Nude mice (Hsd:AthymicNude-Foxn1nu) were purchased from Harlan and NSG (NOD.Cg-Prkdcscid Il2rgtm1Wjl/SzJ, NSG) from Charles River. Mice were housed under standard conditions with free access to water and food. Experiments were carried out with male or female mice of 6–10 weeks of age.
For the induction of CD271 in vivo mice were treated with 2 mg/ml doxycycline (D9891, Sigma-Aldrich) in drinking water plus sucrose (5%) for a maximal length of 3 weeks. All experiments with animals were approved by the veterinary office of Canton of Zurich, Switzerland and were performed in accordance with Swiss law.
Xenografts of human melanoma cells
Melanoma cells in culture were dissociated with PBS 2 mM EDTA in single-cell suspension. 300,000 cells were resuspended in 100 μl of RPMI-1640 medium and mix 1:1 with Matrigel matrix (356234, BD Biosciences). In total 200 μl were injected subcutaneously in both flanks of immunocompromised mice with a 1-ml syringe with a 25-gauge hypodermic needle. Tumor xenografts (1 cm2) were harvested from killed mice and prepared for histological analysis.
Histological analysis and immunofluorescence
Xenograft samples were fixed in 4% buffered formaldehyde and embedded in paraffin. The samples were processed into sections of 4 μm thickness and slides were stained with haematoxylin and eosin (H&E) according to standard protocols. Sections were subjected to immunofluorescent analyses. Briefly, sections were deparaffinized and subjected to an antigen retrieval step using citrate buffer (S2369, Dako). Primary antibodies were applied in blocking buffer (1% BSA in PBS and 0.05% Triton X-100) overnight at 4 °C and visualized using secondary antibodies in blocking buffer for 1 h at room temperature. Subsequently, nuclei were stained with DAPI and slides were mounted with Fluorescent Mounting Medium (S3023, Dako). Sections were analyzed using a DMI 6000B microscope (Leica).
Primary antibodies are listed in Supplementary Table 3. All secondary antibodies were used at a 1:400 dilution and were purchased from Jackson ImmunoResearch Laboratories.
MuLe cloning system
For cloning all lentiviral vectors, we used the multiple lentiviral expression system (MuLE) that allows multiple genetic alterations to be introduced simultaneously into mammalian cells as described in Albers et al. 25.
The CD271 full length was cloned using the following primers:
Reverse: EcoRI- TCACACCGGGGATGTGGCAGT
The ICD of CD271 was cloned using the following primers:
Lentiviruses were prepared using calcium phosphate-mediated transfection of HEK293T cells cultured in DMEM plus 10% FCS and 1%Pen/Strept antibiotics. For a 10-cm dish, lentiviral vector was co-transfected with the lentiviral packaging vector psPAX2 (12260, Addgene) and the envelope vector pMD2.G (12259, Addgene). After 24 h, fresh medium was added to the cells and 24 h later the supernatant containing the virus particles was collected and filtered through a 0.4 μM filter and either used directly to infect cells or stored at −80 °C for further infections.
Lentiviral infection of human melanoma cells
Human melanoma cells were grown at a confluency of 70–80% and then incubated overnight in virus-containing medium in the presence of 8 μg/ml polybrene (H9268, Sigma-Aldrich). After 24 h, fresh medium was added to the cells.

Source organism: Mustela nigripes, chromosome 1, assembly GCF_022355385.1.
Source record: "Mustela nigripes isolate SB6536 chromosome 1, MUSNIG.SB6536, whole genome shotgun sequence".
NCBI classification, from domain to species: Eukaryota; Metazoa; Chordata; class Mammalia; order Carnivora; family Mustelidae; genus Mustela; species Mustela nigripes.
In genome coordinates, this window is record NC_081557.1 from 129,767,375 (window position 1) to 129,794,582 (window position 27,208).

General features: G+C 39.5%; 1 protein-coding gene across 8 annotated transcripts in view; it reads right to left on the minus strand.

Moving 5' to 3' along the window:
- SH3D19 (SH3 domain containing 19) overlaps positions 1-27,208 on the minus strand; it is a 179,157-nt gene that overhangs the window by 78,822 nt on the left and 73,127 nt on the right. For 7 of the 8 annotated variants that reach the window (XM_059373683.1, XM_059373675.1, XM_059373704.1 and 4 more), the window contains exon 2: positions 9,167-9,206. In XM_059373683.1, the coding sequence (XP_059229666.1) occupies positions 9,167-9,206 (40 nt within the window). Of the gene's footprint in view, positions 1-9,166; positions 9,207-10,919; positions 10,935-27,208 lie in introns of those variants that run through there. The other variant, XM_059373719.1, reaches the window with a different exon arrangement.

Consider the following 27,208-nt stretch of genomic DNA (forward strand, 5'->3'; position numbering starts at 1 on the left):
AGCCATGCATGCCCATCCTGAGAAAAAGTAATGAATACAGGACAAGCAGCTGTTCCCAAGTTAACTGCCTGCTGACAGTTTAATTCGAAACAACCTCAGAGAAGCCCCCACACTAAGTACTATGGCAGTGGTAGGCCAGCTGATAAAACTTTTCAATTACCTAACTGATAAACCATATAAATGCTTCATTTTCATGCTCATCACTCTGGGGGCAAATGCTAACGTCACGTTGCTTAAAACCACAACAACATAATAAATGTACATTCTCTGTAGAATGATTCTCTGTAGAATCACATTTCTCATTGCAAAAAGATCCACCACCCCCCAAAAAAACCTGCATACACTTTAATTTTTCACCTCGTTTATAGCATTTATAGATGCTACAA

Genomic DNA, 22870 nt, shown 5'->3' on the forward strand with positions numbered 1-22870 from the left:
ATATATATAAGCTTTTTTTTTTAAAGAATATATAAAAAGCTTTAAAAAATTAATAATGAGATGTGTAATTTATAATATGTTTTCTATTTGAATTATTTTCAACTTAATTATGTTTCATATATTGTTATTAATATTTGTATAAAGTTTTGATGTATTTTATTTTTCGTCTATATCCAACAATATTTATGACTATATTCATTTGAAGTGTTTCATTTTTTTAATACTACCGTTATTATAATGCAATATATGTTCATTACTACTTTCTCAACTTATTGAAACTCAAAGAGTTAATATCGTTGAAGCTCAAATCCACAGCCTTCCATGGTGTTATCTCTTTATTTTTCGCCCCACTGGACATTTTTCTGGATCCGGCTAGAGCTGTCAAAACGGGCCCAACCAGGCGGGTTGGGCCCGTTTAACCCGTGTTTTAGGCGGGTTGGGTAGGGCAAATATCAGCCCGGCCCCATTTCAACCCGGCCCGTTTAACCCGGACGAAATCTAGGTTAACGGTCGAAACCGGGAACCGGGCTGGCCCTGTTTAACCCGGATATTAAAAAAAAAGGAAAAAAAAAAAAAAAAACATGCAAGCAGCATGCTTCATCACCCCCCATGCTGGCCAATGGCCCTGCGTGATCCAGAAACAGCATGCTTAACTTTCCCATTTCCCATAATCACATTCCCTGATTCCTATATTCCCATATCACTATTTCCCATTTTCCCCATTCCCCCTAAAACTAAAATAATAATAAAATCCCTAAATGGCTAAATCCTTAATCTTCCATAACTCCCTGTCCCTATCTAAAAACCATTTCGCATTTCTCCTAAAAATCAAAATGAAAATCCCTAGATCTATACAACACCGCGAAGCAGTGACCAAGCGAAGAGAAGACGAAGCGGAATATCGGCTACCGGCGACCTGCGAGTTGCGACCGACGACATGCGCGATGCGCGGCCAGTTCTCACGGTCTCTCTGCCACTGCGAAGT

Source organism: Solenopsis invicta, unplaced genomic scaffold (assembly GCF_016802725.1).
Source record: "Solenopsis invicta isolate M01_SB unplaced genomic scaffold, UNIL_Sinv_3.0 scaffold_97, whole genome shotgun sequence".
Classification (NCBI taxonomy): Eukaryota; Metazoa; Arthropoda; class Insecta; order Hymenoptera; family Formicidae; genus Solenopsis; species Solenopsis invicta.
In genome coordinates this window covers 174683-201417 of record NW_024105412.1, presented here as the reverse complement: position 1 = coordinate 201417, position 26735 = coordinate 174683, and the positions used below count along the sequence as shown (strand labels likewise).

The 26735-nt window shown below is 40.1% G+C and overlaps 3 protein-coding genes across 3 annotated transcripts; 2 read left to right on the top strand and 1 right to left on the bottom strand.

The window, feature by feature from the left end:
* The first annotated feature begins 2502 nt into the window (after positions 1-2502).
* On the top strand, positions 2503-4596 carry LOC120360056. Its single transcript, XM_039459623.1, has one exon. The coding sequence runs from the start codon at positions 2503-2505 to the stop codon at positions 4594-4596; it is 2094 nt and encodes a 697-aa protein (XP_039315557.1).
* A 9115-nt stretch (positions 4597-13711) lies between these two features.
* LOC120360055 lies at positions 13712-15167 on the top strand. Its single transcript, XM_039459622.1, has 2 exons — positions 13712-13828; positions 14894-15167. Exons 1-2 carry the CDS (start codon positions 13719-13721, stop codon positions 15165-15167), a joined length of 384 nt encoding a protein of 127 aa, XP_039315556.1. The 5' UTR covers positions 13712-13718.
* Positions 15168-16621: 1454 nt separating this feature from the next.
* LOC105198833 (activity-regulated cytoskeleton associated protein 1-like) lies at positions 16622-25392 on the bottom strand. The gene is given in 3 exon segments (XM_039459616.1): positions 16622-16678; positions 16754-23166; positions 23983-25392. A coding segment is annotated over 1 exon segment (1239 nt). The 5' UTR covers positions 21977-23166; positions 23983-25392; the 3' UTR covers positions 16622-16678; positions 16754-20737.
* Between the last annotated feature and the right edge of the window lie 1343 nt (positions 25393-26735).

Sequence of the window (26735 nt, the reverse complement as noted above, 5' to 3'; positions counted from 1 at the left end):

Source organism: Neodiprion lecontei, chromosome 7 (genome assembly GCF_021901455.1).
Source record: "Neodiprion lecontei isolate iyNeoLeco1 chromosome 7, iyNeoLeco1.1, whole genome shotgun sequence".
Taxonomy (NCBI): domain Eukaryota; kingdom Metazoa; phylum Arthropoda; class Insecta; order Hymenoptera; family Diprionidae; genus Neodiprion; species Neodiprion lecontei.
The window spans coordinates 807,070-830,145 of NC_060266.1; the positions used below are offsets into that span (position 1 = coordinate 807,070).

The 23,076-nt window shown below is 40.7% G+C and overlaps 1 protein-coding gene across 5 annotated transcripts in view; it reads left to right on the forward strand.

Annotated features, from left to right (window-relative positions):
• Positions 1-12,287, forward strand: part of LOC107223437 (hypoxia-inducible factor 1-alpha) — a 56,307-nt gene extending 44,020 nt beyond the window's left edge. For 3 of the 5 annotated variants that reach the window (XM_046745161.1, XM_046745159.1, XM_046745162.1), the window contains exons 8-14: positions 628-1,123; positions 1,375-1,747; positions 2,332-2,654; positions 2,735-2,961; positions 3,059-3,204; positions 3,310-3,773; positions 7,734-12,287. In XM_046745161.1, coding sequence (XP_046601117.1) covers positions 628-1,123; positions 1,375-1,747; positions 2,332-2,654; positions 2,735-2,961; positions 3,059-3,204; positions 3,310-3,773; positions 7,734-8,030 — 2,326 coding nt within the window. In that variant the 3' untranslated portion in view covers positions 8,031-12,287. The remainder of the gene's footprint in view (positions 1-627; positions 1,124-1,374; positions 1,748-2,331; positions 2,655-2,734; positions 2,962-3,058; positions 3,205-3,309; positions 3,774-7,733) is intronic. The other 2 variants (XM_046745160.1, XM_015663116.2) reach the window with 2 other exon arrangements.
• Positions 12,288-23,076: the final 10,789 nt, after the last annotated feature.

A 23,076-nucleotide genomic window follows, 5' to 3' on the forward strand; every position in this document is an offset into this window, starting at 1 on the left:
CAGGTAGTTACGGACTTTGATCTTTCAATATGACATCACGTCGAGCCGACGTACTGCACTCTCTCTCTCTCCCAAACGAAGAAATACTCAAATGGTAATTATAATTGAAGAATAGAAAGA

In vivo imaging system
Noninvasive in vivo multispectral fluorescence imaging was performed using the In vivo imaging system (IVIS) Spectrum (PerkinElmer) with Living Image software (version 4.4). Mice were anesthetized using 3% isoflurane (Attane, MINRAD Inc.) in O2 at a flow rate of 3–5 μl/min. The filter channels used for calculation of tumor growth with iRFP were Ex.675/Em.725. All measurements were performed in epifluorescence mode. For the quantification of the total radiant efficiency, a region of interest was drawn around the tumor and radiant efficiency was measured.
Transfection of human melanoma cells with siRNA
siRNA at a final concentration of 50 nM was used to transfect cells at 50% confluency. For transfection we used the JetPrime transfection kit (114, Polyplus transfection) and we followed the manufacturer’s guidelines. siCD271, siCDH1, and siTrk-A were all purchased from Life Technology (Supplementary Table 4).
Protein isolation and western blotting
Cells were lysed in RIPA buffer (89900, Thermo Scientific) containing Halt Phosphatase and Protease Inhibitor Cocktail (78420, 87786, Thermo Scientific). Primary antibodies were applied in Odyssey blocking buffer (927–40000, LI-COR Biosciences) overnight at 4 °C and visualized using secondary antibodies in Odyssey blocking buffer for 45 min at room temperature. Blots were scanned and quantified with an Odyssey imaging system (LI-COR Biosciences). Quantified band intensities were normalized using either β-Actin or γ-Tubulin as housekeeping proteins. The antibodies used for western blotting are listed in Supplementary Table 5. Original western blots used in different figures can be seen in Supplementary Figure 9.
All statistical evaluations were carried out using GraphPad Prism 5.0 and Excel. All analyses are unpaired, two-tailed Student’s t-tests. P values ≤ 0.05 were considered significant (see below). All experiments with cell lines were done in triplicates and error bars represent the mean ± S.D. For the in vivo imaging at least 4 injections per group were analyzed and error bars represent the mean ± S.E.M. For the lung analysis at least three animals were used and the error bars represent the mean ± SEM. P values > 0.05 = n.s., P values ≤ 0.05 = *, P values ≤ 0.01 = **, P values ≤ 0.001 = ***.
The data sets generated during the current study are available in the Gene Expression Omnibus repository (Microarray Fig. 1) under accession number GSE103382 and in the European Nucleotide Archive (RNA Sequencing Fig. 7) under project accession number PRJEB22305. All other remaining data are available within the Article and Supplementary Files, or available from the authors upon request.
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We thank Prof. Ian Frew and Dr Joachim Albers for helping with cloning and providing the plasmids for the MuLE system; Dr Daniel Zingg and Dr Luis Zurkirchen for inputs and discussion of the results; Jessica Häusel and Marcel Balz for assistance with histology and technical support; the Center for Microscopy and Image Analysis (ZMB) for help with slide scanning and the Functional Genomics Center Zurich (FGCZ) for assistance with the microarray and RNA Sequencing analysis. This work was supported by the Swiss National Science Foundation (SNF), partially through the Marie Heim-Vögtlin (MHV) grant; the University Research Priority Program (URPP) “Translational Cancer Research” and the Swiss Cancer League.